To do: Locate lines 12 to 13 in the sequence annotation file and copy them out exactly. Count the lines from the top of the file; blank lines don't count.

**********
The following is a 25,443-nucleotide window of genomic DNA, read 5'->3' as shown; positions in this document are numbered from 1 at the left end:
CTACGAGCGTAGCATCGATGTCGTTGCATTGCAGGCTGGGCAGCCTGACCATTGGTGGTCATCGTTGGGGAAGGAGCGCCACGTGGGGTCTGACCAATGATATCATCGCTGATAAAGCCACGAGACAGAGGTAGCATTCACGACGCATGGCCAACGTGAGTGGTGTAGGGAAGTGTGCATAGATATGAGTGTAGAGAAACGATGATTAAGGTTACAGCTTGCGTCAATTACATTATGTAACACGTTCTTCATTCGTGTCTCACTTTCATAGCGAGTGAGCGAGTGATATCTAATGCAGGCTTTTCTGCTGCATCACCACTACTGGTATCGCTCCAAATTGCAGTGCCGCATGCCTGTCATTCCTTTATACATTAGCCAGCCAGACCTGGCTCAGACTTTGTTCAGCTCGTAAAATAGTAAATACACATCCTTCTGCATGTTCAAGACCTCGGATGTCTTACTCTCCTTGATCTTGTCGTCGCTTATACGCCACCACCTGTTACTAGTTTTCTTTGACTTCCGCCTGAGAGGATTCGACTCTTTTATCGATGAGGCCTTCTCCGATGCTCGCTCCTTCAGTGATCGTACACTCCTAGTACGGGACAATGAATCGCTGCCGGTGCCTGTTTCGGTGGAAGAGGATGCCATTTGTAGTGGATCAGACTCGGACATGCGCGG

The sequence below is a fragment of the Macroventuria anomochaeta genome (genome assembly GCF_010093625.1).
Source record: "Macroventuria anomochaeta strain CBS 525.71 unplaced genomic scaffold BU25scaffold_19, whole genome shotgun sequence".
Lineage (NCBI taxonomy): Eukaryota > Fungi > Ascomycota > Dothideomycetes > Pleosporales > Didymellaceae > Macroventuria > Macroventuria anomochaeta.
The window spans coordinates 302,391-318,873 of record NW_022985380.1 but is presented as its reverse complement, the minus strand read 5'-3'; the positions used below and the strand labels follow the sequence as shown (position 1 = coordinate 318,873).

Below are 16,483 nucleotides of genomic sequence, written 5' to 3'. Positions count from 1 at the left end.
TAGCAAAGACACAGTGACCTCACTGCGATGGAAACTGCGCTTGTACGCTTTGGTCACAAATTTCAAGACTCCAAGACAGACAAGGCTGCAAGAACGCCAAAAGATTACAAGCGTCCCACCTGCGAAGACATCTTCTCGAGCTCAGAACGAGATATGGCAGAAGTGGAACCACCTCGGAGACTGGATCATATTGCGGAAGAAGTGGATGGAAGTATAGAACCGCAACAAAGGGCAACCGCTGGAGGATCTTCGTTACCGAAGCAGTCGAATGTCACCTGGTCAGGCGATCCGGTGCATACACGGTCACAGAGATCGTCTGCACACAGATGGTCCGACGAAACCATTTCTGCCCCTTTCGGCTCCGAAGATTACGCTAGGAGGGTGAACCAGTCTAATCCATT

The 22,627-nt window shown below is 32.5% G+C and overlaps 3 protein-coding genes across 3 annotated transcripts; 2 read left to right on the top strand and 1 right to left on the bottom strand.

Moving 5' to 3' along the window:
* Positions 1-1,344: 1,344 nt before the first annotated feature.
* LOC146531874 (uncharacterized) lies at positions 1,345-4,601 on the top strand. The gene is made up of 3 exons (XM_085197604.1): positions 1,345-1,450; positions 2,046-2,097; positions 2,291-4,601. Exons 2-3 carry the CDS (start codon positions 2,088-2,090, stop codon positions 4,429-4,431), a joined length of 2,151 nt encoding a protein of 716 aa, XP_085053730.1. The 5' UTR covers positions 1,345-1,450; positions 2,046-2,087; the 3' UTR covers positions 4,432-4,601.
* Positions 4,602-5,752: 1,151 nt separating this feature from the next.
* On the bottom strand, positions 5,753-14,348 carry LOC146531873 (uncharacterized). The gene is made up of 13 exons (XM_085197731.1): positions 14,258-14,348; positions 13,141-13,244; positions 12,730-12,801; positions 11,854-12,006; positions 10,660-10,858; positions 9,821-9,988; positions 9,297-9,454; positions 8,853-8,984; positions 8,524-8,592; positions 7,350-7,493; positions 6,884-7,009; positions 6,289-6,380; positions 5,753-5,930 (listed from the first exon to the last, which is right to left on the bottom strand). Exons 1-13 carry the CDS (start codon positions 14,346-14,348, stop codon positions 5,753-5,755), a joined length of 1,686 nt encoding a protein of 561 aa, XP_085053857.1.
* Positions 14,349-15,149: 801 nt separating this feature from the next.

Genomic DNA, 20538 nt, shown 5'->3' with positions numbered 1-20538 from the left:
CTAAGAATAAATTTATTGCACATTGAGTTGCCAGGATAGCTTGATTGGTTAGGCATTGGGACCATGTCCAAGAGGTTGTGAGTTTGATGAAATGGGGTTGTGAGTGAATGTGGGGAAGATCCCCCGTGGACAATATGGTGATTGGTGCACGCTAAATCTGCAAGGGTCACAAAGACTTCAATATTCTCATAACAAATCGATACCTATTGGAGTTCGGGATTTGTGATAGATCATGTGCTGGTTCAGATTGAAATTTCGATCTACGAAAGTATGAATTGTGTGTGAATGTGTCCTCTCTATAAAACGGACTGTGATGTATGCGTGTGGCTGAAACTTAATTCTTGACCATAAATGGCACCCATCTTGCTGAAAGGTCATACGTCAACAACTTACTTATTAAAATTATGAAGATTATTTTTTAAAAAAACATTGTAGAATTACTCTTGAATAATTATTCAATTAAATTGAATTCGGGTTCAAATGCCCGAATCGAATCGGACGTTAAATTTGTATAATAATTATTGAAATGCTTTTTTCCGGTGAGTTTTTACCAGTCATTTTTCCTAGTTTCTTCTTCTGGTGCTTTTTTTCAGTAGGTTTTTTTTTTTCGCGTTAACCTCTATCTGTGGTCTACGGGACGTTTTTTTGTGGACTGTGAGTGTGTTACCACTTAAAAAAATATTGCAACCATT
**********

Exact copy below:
* LOC146531874 (uncharacterized) lies at positions 1,345-4,601 on the top strand. The gene is made up of 3 exons (XM_085197604.1): positions 1,345-1,450; positions 2,046-2,097; positions 2,291-4,601. Exons 2-3 carry the CDS (start codon positions 2,088-2,090, stop codon positions 4,429-4,431), a joined length of 2,151 nt encoding a protein of 716 aa, XP_085053730.1. The 5' UTR covers positions 1,345-1,450; positions 2,046-2,087; the 3' UTR covers positions 4,432-4,601.
* Positions 4,602-5,752: 1,151 nt separating this feature from the next.